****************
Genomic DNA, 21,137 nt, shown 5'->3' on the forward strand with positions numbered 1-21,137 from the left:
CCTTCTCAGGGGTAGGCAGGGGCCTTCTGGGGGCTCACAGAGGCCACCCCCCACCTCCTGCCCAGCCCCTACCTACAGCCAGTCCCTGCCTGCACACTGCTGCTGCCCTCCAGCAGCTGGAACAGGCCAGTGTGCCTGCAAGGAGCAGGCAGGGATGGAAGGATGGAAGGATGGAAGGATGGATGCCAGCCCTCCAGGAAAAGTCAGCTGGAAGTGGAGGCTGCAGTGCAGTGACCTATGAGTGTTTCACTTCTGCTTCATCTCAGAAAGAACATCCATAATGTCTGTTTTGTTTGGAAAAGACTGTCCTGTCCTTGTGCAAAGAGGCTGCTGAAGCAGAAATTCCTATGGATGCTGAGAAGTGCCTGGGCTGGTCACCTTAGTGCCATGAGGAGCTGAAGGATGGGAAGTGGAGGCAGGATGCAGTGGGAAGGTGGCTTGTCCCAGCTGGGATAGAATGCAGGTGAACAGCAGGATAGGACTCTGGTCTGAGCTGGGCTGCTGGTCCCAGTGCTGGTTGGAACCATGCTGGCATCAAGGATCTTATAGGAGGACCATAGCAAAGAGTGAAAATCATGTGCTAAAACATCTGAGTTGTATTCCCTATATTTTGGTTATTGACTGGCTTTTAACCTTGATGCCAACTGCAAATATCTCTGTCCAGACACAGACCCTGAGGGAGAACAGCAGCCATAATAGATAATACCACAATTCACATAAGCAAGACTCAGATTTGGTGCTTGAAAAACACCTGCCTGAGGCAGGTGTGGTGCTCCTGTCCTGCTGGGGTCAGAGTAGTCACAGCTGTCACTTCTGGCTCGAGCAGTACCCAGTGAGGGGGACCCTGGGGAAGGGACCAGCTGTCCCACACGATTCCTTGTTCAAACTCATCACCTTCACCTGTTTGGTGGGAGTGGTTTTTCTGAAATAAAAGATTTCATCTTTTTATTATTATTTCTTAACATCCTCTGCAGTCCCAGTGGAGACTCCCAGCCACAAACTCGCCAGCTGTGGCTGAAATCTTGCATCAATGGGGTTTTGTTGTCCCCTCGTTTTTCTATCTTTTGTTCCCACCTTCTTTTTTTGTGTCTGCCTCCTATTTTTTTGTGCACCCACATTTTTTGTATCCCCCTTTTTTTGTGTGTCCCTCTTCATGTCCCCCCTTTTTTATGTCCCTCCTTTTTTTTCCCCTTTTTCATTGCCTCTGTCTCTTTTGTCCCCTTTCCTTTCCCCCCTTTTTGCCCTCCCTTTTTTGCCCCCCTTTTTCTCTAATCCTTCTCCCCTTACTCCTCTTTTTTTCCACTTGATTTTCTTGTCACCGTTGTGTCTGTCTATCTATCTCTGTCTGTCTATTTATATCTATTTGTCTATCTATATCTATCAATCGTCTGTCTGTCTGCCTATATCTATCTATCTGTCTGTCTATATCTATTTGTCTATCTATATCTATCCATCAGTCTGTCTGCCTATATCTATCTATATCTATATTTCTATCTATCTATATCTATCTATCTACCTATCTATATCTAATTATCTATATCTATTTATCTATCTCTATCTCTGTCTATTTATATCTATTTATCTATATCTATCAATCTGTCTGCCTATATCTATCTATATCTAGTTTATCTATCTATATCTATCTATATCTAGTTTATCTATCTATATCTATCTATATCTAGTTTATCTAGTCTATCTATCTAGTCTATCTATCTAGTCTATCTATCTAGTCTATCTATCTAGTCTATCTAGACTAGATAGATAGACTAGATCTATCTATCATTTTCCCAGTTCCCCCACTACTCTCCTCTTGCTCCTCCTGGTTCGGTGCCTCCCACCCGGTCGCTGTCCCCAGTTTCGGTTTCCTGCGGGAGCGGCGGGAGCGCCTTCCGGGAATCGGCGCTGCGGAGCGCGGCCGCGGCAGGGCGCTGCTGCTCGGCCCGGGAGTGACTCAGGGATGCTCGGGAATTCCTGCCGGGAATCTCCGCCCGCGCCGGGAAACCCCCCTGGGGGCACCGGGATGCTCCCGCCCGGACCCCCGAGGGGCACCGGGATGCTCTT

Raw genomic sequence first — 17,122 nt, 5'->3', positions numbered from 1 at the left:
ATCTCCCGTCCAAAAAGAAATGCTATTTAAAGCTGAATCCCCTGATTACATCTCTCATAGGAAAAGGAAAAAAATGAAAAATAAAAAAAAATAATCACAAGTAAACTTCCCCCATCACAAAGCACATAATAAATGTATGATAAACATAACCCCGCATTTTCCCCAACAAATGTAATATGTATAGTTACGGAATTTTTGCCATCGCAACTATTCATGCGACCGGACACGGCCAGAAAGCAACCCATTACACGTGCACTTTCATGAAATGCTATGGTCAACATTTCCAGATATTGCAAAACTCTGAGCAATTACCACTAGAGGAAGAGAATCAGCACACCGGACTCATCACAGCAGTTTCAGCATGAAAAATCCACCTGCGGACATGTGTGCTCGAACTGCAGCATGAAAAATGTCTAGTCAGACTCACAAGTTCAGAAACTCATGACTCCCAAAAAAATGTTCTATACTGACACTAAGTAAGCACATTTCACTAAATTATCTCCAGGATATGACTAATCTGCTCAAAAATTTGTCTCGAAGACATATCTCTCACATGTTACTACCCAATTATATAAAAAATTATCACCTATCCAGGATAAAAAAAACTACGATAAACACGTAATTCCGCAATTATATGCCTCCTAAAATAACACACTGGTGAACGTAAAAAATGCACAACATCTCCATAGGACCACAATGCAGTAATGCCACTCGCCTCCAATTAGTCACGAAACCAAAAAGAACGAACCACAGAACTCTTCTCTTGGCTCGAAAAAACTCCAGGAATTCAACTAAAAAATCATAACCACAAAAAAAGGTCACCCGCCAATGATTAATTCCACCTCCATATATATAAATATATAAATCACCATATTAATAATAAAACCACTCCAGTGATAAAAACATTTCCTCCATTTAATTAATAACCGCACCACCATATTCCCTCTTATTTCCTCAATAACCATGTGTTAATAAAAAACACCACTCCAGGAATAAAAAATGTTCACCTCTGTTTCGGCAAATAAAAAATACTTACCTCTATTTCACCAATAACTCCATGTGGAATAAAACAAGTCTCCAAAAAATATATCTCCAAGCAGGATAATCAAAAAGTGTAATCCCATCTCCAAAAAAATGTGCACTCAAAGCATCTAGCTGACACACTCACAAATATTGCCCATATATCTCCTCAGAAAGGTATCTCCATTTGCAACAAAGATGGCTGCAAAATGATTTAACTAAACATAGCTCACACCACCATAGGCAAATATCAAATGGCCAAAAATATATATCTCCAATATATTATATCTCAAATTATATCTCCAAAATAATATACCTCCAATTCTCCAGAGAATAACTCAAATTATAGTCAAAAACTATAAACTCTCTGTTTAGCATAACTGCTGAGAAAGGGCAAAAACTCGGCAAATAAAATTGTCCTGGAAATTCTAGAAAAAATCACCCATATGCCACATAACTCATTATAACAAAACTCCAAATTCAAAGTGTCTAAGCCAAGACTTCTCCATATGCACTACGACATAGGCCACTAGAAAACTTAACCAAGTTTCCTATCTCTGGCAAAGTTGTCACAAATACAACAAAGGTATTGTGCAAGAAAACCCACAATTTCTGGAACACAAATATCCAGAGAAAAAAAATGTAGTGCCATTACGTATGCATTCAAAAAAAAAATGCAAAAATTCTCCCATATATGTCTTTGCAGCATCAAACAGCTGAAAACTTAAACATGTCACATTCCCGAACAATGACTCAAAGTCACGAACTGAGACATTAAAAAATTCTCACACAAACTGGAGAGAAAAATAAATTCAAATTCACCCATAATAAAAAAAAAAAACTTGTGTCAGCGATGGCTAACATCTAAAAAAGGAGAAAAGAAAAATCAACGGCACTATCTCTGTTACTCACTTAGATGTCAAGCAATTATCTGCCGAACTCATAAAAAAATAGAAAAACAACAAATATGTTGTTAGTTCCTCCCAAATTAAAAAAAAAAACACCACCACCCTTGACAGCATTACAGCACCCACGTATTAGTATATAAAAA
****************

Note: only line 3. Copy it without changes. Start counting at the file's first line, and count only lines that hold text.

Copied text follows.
Raw genomic sequence first — 17,122 nt, 5'->3', positions numbered from 1 at the left: